If you liked Sematext Docker Agent you’ll love our new agent for Docker monitoring that provides you with even more insight into your Docker, Kubernetes, and Swarm clusters. Because of its power, small footprint, and ease of installation the old Sematext Docker Agent enjoyed high adoption by the Docker DevOps community.
An all-in-one Docker monitoring tool, certified by Docker since 2015, it could monitor all key Docker metrics, container events, as well as collect and parse logs. However, container technology is developing rapidly – Docker Enterprise and Kubernetes gained in popularity, as did cloud container platforms like Google GKE. It was time for an update. Except, we didn’t just update it. We rewrote it, made it even smaller and more modular, and much more powerful. The new Sematext Agent can monitor not only Docker containers but also see inside them. It has first-class Kubernetes monitoring support and kernel tracing capabilities, all with super low CPU and memory footprint.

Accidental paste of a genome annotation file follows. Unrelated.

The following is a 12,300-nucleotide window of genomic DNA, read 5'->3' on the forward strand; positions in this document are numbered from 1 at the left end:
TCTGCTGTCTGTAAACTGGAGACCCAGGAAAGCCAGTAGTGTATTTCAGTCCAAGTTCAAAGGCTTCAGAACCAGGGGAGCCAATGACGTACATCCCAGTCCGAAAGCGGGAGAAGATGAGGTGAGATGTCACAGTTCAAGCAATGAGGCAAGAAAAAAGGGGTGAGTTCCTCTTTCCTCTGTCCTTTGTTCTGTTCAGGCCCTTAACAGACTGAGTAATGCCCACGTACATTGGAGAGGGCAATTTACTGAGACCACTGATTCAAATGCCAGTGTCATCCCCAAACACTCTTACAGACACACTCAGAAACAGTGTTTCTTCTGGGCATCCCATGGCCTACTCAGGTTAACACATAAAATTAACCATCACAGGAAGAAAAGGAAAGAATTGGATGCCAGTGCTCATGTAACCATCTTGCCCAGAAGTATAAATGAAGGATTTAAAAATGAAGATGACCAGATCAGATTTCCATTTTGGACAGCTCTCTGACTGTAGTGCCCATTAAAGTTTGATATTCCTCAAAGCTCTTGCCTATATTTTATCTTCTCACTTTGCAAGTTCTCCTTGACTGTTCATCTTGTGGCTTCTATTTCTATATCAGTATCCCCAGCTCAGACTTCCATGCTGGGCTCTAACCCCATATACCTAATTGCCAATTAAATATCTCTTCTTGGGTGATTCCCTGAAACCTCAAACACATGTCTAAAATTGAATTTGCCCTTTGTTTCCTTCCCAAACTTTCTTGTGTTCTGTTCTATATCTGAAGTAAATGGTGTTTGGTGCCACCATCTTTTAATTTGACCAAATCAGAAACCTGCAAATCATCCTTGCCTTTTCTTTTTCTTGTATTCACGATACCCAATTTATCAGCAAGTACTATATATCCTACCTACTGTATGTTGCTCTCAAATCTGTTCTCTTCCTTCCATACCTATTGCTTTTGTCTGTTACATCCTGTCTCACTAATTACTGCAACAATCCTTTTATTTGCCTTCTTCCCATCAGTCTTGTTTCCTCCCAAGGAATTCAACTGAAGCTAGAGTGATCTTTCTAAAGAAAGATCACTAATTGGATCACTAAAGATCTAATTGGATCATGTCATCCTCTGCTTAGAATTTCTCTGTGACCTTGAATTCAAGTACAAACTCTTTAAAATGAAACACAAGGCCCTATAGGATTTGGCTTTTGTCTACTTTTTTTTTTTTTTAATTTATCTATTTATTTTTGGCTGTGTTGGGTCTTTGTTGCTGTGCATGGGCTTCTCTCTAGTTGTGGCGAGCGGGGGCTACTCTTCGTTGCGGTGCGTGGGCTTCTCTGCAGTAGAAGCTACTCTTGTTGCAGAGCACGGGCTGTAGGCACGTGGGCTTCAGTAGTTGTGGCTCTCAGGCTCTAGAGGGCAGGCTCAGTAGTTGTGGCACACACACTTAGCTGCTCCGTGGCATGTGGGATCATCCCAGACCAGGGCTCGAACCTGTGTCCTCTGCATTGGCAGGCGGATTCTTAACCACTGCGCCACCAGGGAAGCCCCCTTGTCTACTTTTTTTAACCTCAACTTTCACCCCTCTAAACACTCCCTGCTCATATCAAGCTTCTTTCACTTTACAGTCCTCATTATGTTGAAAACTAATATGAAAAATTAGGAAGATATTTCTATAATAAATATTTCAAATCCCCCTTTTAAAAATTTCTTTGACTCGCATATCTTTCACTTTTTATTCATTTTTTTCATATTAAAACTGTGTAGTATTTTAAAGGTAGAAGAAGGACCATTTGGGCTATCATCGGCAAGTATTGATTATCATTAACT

To better serve the need for advanced monitoring and advanced logging functionality we’ve split the agent in two. This enables faster release cycles and even easier deployment for each specific use case – embracing containerized architectures and orchestration tools. There are two separate images but – importantly – you still benefit from having a single deployment via Helm on Kubernetes.
The following new images replace the old Sematext Docker Agent:
- sematext/agent – container monitoring, infrastructure monitoring, cluster monitoring and events from container engines and orchestration tools
- sematext/logagent – log collection, log parsing, log enrichment, and log shipping for containers
- Both images are Docker certified
Together with the new monitoring agent, we introduced new Dashboards to display the collected data, such as Container Infrastructure monitoring and Kubernetes cluster metrics.
Container monitoring with heatmap